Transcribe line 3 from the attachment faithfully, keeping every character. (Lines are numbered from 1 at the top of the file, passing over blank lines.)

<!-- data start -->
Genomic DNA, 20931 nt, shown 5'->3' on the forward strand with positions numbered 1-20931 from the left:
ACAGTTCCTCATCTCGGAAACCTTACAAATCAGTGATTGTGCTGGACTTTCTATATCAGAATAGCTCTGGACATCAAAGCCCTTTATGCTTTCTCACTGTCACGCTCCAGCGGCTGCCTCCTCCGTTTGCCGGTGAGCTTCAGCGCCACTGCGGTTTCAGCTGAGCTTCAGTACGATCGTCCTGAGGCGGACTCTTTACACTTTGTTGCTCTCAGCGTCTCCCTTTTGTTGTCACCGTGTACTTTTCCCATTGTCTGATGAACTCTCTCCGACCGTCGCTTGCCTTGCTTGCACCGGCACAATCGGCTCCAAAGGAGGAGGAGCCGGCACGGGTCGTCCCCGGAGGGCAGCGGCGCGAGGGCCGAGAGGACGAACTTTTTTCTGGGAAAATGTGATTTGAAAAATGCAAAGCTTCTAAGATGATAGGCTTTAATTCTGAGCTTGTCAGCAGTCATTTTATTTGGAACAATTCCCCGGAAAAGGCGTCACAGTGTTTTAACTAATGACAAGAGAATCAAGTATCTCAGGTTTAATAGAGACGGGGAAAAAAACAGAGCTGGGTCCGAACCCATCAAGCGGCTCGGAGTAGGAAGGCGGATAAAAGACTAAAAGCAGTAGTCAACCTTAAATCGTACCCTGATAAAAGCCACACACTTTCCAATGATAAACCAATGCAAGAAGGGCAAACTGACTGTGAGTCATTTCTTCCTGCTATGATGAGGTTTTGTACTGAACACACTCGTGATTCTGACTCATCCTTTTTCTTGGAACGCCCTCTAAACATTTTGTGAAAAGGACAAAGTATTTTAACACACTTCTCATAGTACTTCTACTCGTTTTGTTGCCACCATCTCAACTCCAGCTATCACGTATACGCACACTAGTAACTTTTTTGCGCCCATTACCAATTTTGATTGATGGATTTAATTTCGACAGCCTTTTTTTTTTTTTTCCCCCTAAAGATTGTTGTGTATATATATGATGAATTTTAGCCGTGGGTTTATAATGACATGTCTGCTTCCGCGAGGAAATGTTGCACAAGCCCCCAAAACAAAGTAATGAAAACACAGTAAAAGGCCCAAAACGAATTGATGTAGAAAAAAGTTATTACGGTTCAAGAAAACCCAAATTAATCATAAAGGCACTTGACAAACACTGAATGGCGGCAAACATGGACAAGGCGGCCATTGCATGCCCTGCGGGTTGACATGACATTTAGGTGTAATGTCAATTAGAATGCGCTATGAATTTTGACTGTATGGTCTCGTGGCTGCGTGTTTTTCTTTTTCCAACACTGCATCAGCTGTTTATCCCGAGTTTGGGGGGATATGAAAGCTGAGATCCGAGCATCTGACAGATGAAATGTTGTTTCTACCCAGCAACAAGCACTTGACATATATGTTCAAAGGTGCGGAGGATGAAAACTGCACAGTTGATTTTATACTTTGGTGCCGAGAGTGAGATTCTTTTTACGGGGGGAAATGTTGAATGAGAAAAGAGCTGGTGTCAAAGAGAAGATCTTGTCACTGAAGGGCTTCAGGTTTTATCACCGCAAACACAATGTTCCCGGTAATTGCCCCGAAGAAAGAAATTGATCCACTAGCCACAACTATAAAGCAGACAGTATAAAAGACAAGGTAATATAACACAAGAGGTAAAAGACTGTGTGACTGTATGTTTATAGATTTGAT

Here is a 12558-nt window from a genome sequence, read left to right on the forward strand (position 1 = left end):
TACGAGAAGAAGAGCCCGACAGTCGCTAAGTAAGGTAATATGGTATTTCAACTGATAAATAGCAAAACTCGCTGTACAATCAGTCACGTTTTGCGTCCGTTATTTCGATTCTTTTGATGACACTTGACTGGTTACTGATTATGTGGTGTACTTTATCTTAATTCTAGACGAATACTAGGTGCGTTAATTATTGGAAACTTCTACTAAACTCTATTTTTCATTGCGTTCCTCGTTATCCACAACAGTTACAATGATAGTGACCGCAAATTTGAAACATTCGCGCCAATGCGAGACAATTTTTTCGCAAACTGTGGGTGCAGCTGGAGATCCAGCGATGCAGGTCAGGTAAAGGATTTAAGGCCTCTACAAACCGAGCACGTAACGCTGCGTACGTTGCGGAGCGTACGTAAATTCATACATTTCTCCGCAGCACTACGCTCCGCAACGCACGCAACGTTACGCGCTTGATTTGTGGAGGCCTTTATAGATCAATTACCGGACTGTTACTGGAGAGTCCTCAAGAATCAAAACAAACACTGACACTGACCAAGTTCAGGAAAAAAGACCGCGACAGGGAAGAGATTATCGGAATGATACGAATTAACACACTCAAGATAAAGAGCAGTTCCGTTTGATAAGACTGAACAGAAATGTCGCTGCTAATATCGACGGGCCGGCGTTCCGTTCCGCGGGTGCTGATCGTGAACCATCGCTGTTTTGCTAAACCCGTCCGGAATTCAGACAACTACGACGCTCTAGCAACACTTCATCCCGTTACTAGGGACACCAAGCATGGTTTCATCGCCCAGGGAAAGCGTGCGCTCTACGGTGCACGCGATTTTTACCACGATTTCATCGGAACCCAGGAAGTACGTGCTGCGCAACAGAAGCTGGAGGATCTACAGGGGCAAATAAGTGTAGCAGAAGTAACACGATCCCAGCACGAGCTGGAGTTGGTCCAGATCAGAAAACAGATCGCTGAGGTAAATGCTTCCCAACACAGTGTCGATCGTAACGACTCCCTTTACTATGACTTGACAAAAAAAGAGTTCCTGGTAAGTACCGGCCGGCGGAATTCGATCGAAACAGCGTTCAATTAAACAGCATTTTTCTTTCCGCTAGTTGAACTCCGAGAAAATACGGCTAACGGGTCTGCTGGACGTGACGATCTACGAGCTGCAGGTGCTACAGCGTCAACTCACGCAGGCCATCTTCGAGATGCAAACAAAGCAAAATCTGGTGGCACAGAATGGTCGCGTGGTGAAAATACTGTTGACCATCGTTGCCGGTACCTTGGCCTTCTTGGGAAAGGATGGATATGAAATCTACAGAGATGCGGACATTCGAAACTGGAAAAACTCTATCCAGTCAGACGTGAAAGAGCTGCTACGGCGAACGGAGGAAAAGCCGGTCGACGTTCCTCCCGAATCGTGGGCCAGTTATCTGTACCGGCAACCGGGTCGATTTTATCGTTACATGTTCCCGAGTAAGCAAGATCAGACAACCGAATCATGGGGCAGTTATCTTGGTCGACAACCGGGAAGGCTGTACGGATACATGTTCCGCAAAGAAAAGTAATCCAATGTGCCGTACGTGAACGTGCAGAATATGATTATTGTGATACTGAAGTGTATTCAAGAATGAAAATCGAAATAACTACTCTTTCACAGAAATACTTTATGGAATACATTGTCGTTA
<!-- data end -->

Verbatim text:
Here is a 12558-nt window from a genome sequence, read left to right on the forward strand (position 1 = left end):